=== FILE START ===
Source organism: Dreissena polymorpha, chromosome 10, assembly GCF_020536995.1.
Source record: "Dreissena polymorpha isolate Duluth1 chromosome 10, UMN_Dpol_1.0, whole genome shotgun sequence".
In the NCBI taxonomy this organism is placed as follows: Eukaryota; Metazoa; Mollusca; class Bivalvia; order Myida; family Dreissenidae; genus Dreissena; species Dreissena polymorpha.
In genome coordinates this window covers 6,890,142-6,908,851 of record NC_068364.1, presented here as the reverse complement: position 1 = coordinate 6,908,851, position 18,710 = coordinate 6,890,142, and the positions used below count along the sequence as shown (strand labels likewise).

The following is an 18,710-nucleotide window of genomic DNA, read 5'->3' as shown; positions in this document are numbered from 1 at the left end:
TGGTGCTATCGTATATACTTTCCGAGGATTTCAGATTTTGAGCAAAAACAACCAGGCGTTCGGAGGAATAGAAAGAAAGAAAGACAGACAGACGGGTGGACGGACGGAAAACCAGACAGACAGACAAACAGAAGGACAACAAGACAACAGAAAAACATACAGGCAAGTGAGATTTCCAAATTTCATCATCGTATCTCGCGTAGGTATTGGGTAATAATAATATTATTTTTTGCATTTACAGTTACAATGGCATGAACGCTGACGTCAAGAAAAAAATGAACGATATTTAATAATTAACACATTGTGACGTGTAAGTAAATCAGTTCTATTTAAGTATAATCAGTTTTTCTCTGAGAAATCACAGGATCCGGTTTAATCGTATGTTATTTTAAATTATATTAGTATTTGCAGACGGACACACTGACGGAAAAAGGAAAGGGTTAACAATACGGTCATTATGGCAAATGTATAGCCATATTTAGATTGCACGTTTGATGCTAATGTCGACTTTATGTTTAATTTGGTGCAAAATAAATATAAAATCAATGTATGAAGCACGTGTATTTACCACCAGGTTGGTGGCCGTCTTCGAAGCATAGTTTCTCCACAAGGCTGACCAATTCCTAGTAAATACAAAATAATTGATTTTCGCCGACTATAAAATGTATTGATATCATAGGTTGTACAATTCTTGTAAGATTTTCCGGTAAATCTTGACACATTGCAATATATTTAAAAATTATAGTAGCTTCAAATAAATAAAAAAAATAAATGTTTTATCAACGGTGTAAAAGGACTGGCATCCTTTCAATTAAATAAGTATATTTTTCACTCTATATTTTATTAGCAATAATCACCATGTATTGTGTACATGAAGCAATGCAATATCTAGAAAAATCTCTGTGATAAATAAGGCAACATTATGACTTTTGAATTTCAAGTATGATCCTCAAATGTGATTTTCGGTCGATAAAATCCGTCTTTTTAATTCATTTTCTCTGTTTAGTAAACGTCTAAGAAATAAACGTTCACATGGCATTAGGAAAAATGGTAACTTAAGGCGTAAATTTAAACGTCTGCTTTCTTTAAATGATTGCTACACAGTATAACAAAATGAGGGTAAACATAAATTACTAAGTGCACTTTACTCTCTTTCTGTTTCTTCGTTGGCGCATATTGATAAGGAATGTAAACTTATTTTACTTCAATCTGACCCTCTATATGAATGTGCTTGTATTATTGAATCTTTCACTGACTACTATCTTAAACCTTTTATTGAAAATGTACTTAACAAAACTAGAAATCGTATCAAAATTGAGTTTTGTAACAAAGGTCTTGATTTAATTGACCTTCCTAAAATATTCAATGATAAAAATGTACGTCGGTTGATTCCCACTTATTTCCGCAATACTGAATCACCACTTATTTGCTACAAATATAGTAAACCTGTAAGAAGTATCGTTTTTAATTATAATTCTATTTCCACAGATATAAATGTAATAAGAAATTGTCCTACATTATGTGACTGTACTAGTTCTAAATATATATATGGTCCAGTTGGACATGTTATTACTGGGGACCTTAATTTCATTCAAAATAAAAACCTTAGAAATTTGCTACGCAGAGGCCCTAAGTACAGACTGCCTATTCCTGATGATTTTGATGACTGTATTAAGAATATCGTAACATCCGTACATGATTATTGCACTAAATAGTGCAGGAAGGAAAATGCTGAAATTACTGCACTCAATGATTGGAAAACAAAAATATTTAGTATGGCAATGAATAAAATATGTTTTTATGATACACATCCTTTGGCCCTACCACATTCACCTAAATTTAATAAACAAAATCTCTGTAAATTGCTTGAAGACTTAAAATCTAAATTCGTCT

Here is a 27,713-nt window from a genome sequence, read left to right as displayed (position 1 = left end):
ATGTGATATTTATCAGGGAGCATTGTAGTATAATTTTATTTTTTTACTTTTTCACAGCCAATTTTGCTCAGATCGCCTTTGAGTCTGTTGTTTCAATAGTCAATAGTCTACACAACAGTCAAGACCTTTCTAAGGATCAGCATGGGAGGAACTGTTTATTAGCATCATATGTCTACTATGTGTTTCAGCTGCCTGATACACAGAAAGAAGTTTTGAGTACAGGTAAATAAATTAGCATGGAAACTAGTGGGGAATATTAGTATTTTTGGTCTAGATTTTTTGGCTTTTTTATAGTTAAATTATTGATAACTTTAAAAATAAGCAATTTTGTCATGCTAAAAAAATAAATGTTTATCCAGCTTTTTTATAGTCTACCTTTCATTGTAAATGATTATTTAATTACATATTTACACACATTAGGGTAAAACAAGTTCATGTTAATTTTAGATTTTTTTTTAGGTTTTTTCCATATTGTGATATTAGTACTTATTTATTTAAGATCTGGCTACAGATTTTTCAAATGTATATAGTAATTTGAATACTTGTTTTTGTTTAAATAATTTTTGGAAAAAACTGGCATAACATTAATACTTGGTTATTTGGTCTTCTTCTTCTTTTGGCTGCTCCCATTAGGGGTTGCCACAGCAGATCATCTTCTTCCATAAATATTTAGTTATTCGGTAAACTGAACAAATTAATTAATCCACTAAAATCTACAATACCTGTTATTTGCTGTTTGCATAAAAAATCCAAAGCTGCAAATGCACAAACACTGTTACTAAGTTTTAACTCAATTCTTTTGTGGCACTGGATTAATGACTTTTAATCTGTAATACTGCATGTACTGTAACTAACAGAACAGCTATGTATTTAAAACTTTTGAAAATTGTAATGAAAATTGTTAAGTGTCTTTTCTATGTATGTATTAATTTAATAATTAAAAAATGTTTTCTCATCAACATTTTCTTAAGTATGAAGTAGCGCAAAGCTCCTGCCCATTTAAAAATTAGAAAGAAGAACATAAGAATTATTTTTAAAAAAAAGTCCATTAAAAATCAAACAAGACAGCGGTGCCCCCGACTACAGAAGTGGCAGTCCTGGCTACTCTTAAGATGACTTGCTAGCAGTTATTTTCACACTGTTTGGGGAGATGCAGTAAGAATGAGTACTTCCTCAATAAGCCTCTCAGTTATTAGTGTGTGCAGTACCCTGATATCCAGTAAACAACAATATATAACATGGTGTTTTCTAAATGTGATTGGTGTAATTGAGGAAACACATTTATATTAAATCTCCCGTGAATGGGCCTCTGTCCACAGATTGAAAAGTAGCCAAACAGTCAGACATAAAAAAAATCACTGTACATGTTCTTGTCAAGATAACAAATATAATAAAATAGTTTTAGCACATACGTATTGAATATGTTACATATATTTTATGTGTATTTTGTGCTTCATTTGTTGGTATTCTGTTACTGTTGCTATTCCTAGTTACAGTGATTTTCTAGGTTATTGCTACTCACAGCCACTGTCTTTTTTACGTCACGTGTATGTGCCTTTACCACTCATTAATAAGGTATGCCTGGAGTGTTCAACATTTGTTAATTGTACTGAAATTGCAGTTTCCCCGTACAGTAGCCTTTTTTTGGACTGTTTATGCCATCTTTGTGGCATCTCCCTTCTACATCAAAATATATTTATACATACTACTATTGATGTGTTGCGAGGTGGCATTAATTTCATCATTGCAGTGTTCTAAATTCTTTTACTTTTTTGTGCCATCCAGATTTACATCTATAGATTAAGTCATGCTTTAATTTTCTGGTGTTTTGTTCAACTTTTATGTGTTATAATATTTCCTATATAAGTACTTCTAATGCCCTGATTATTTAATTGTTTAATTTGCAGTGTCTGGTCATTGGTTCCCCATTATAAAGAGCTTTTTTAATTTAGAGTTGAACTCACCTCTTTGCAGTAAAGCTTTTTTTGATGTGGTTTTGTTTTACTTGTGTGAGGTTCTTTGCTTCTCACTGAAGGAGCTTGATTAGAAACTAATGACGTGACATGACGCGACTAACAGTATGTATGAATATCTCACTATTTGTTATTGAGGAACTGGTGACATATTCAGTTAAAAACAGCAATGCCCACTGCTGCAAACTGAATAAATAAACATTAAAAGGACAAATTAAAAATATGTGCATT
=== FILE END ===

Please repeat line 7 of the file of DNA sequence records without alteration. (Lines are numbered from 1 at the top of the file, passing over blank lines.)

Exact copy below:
Here is a 27,713-nt window from a genome sequence, read left to right as displayed (position 1 = left end):